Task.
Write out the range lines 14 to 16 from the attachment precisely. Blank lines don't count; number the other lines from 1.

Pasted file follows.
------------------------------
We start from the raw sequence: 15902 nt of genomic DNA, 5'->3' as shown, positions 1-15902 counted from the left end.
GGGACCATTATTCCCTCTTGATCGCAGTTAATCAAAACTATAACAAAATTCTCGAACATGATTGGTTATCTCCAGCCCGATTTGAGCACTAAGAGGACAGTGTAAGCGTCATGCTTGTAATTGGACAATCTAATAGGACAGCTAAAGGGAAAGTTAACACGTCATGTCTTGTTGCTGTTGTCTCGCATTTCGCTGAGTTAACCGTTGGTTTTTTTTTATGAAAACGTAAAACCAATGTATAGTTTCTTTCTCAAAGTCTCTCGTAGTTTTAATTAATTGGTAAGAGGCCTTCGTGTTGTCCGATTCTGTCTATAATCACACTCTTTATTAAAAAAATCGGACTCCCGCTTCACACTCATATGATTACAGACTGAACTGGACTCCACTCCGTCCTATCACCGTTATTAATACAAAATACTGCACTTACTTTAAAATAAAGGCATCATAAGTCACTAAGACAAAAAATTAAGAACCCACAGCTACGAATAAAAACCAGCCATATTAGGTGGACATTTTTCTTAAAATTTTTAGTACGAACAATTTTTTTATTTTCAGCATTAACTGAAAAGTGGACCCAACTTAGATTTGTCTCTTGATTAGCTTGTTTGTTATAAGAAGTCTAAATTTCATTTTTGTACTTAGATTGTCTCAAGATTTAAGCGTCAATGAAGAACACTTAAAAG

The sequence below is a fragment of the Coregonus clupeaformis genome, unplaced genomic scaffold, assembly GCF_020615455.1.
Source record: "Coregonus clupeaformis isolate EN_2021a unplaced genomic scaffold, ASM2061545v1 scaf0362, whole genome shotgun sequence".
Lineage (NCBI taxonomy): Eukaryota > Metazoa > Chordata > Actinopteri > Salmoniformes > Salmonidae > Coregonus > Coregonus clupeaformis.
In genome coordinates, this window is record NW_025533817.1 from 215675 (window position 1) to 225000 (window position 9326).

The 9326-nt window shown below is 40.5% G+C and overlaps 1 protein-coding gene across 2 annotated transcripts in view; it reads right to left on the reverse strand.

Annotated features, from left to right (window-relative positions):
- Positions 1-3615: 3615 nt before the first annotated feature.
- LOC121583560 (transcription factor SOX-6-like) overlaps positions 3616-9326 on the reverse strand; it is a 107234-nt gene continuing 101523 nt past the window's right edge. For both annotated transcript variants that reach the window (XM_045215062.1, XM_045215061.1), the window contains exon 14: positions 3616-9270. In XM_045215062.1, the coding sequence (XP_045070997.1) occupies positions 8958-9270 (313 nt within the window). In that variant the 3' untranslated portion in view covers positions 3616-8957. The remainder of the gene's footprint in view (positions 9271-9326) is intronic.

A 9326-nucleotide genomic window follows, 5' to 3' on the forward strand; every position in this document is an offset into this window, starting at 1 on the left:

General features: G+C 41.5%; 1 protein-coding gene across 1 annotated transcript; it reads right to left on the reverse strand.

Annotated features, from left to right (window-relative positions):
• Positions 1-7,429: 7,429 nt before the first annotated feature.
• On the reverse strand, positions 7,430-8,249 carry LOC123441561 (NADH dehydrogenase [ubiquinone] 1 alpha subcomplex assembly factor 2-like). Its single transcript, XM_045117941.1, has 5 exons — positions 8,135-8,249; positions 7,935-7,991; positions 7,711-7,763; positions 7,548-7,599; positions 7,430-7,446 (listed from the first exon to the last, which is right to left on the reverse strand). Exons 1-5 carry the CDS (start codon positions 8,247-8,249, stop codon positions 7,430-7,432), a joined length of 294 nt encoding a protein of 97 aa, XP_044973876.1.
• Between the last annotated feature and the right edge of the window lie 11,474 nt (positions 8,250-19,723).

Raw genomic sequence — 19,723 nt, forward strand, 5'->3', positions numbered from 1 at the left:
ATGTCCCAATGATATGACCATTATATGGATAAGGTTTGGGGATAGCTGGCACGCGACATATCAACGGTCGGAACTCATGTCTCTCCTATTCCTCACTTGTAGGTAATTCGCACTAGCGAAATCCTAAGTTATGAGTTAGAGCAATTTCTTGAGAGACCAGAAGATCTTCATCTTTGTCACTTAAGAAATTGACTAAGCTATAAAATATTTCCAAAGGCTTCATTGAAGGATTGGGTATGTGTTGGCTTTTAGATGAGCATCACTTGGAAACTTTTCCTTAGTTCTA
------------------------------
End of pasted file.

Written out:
• Positions 1-7,429: 7,429 nt before the first annotated feature.
• On the reverse strand, positions 7,430-8,249 carry LOC123441561 (NADH dehydrogenase [ubiquinone] 1 alpha subcomplex assembly factor 2-like). Its single transcript, XM_045117941.1, has 5 exons — positions 8,135-8,249; positions 7,935-7,991; positions 7,711-7,763; positions 7,548-7,599; positions 7,430-7,446 (listed from the first exon to the last, which is right to left on the reverse strand). Exons 1-5 carry the CDS (start codon positions 8,247-8,249, stop codon positions 7,430-7,432), a joined length of 294 nt encoding a protein of 97 aa, XP_044973876.1.
• Between the last annotated feature and the right edge of the window lie 11,474 nt (positions 8,250-19,723).